So, I'm a pretty big fan of movies based on Philip K. Dick stories. I almost always really like them. The only one in recent memory that I didn't really enjoy was A Scanner Darkly. So when I heard that this was a PKD story, my interest shot up immensely. Strangely, however... it doesn't feel like a PKD story. The Adjustment Bureau follows the story of David Norris (Matt Damon) a young man running for New York State Senator. On the night of a big loss, he meets a young woman named Elise (Emily Blunt) who inspires him to make a great speech. Just when he thinks he'll never see her again, he bumps into her on a bus. However, this was never meant to happen. A man named Harry (Anthony Mackie) slips up on his job, which causes a ripple effect that opens wide a curtain that David was never meant to even know existed. As he finds out, there is very little free will, and fate is controlled in a master plan by this adjustment bureau. Unfortunately for him, their plan for him involves him to never see Elise again; unfortunately for them, it won't be that easy to keep them apart.
Like I said, it doesn't feel like a PKD story at all. His stories are generally on the more tech side of things, only every now and then giving people special abilities (Next, for instance). This film deals heavily on themes of free will, fate, soul mates, and a higher power. While it's never said straight up, the undertone drips with fact that these guys are basically like angels and they're working for God (though they do drop "angels" once. The closest they get to saying "God" is something like "you have many names for him"). Though I have no problem with this. I like stories with religious undertones. It just didn't have the typical PKD feel to it.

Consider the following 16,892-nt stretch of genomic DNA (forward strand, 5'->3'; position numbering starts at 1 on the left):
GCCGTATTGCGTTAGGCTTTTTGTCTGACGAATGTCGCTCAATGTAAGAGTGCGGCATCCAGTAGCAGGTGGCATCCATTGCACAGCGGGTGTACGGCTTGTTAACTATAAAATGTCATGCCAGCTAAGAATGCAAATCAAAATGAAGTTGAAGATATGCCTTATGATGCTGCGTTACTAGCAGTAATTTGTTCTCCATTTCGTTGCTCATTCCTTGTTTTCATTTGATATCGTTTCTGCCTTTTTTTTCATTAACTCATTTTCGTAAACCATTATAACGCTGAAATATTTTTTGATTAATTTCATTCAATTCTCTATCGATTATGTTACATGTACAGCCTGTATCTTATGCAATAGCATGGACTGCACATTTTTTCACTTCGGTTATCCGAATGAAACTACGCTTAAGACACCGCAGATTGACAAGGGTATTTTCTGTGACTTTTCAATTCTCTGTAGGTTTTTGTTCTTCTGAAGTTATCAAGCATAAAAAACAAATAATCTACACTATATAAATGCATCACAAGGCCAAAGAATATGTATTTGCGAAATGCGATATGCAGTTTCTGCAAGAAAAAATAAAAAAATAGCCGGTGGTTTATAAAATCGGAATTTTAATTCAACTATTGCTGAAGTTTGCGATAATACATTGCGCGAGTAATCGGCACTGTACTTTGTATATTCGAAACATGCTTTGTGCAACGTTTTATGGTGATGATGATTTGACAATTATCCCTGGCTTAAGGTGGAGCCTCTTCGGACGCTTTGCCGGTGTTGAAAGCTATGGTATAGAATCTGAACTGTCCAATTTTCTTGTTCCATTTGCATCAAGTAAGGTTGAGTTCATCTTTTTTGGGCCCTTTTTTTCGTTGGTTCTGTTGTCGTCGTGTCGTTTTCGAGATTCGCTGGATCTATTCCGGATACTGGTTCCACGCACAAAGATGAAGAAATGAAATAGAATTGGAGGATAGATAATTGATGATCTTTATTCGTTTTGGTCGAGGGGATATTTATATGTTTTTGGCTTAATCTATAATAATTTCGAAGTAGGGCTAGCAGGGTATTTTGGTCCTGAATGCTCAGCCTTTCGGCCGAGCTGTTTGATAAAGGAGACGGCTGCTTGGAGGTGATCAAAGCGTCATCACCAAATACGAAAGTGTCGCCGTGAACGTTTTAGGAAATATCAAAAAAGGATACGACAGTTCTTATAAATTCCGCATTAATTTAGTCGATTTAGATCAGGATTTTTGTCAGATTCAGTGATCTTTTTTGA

The supernatural/fantasy element is a lot of fun. They can travel through doors to different locales (a la Monsters Inc.). They can also freeze time and use telekinesis, though they have to have special permission for the former and only do the latter if necessary. But while these bits were fun, they weren't the heart of the movie.
The heart of the film is actually a romance. The relationship between Damon and Blunt is very good, and they have good chemistry. It can be heartbreaking at times--you want them to be together, but everything is being thrown in the way to stop it from happening. And then, in the latter half of the film, you find out why certain things are happening and the decisions that need to be made are really tough. You can feel for Damon and his internal struggle.
The story was very Odyssean (is that a word?) in nature. Odysseus upset the wrong higher powers, so they won't let him go home to be with his love. And no matter how hard Odysseus tries, they throw more and more stuff in his path. But he never gives up, knowing one day he will defeat the will of the gods and be where he wants to be. It's the very same here--just without the sea monsters and whatnot.
I really don't need to get into the acting. Damon and Blunt are excellent, and the supporting cast with Anthony Mackie, Michael Kelly, John Slattery, and Terrance Stamp doing a fantastic job.
So yeah, there's really nothing to add. I did enjoy the film--not as much as I hoped, but I did. I think my biggest issue with it was the heavy tone. For a movie about a couple doing anything to be together mixed in with some fun supernatural stuff, it felt too heavy and dramatic most of the time. I don't know how to say it exactly. Either something was missing or something just needed to be tweaked a bit. But overall, it was a good time--just don't go in expecting the usual PKD romp.